Camp Chaos is designed around a Biblical theme, "Watch, Listen, Walk with God," and operates much like a private Vacation Bible School. The morning begins with songs, motions and movement to illustrate a Bible story. Karen created a costume closet from which the children can chose outfits to act out the story. One year they acted out the story of Moses. The kids floated an American Doll in a basket in the backyard pond. Another year the children did the parable of the Good Samaritan, only everyone wanted to be the bandit and beat up the poor Samaritan. For the story of Moses and the Israelite slave, one of the children cried, not wanting to be a slave. Some stories work out better than others.
After a mission trip to Africa, Karen set up an African marketplace where the kids could come and buy things from Africa with African money. Later, the campers took an overnight trip to the Birmingham zoo to visit the African animal exhibit.
"One of the favorite camp activities is Popa's Treasure Hunt," says Karen. "Raymond tells an intriguing story about some buried treasure or fictitious historical event in which people had left an unsolved mystery which the children will solve. It usually involves their following a map or series of markers that lead to an eventual discovery of a treasure."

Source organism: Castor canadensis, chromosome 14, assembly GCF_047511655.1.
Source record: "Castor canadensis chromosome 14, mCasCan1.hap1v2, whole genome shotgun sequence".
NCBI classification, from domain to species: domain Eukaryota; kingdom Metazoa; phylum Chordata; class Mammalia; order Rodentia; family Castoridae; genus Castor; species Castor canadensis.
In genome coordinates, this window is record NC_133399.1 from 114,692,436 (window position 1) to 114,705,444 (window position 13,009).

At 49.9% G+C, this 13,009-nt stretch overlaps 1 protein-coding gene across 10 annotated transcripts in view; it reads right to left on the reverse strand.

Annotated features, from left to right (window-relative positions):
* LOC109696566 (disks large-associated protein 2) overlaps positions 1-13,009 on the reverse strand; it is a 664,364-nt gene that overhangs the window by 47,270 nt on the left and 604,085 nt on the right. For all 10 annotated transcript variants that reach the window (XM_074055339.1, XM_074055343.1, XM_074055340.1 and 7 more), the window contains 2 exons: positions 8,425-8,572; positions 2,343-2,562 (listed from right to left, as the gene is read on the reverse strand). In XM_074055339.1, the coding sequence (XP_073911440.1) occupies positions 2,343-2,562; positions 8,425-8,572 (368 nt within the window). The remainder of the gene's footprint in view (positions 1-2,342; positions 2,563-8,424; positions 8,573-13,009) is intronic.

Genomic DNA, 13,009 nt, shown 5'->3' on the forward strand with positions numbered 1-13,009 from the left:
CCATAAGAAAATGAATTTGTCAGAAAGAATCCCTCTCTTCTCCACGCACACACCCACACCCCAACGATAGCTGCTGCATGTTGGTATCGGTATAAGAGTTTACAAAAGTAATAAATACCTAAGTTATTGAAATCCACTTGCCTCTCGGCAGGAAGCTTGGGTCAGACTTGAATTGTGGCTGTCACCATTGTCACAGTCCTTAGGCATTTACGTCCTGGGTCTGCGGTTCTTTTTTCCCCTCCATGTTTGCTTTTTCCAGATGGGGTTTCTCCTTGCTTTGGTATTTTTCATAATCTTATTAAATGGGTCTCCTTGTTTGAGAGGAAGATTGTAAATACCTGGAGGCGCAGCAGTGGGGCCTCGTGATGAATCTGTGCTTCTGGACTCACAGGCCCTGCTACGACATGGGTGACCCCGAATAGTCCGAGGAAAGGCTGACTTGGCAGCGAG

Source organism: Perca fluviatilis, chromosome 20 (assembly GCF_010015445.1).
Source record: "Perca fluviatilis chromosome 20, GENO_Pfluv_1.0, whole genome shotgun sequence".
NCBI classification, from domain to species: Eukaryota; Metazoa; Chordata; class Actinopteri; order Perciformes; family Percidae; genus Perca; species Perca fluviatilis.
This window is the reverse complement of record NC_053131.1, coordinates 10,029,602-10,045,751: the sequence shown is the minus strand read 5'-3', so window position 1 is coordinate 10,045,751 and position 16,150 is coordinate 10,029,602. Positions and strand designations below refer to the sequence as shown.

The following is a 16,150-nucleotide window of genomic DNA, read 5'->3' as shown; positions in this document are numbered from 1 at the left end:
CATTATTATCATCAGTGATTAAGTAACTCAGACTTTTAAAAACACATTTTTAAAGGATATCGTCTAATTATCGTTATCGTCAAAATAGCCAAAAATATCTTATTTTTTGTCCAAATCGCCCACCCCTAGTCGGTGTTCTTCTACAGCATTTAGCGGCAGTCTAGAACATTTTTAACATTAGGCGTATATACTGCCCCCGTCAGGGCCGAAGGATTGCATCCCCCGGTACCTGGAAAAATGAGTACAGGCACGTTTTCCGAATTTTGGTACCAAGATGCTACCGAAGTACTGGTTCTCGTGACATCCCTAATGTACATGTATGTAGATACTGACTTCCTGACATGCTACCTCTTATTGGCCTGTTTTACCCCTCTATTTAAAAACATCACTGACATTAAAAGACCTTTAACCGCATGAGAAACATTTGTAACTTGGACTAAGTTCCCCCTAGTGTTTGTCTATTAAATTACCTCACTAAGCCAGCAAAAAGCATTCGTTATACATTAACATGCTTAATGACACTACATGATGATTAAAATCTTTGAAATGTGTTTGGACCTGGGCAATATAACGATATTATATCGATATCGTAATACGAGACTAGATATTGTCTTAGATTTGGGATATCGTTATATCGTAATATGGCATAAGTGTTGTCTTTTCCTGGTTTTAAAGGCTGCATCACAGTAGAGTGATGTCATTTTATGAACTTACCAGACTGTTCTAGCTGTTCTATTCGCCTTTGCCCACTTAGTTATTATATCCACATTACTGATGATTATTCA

Karen concludes, "I love the memories being made, the opportunity for the kids to pull away from 'screens' of any kind to enjoy nature and God's provision. As exhausted as I am when taps are played, I love seeing them crawl into the bunk beds together, giggling, whispering, looking forward to the next day's activities, kissing and hugging with goodnight wishes. Reminds me of the Walton's ... 'Good night, Mimi. Good night, Popa. Good night, Reese. Good night, Owen ... '"
There are camps, and then there are camps. Surely Grandma (and Grandpa) camps must be among the very best.
Jan Swoope is the Lifestyles Editor for The Commercial Dispatch.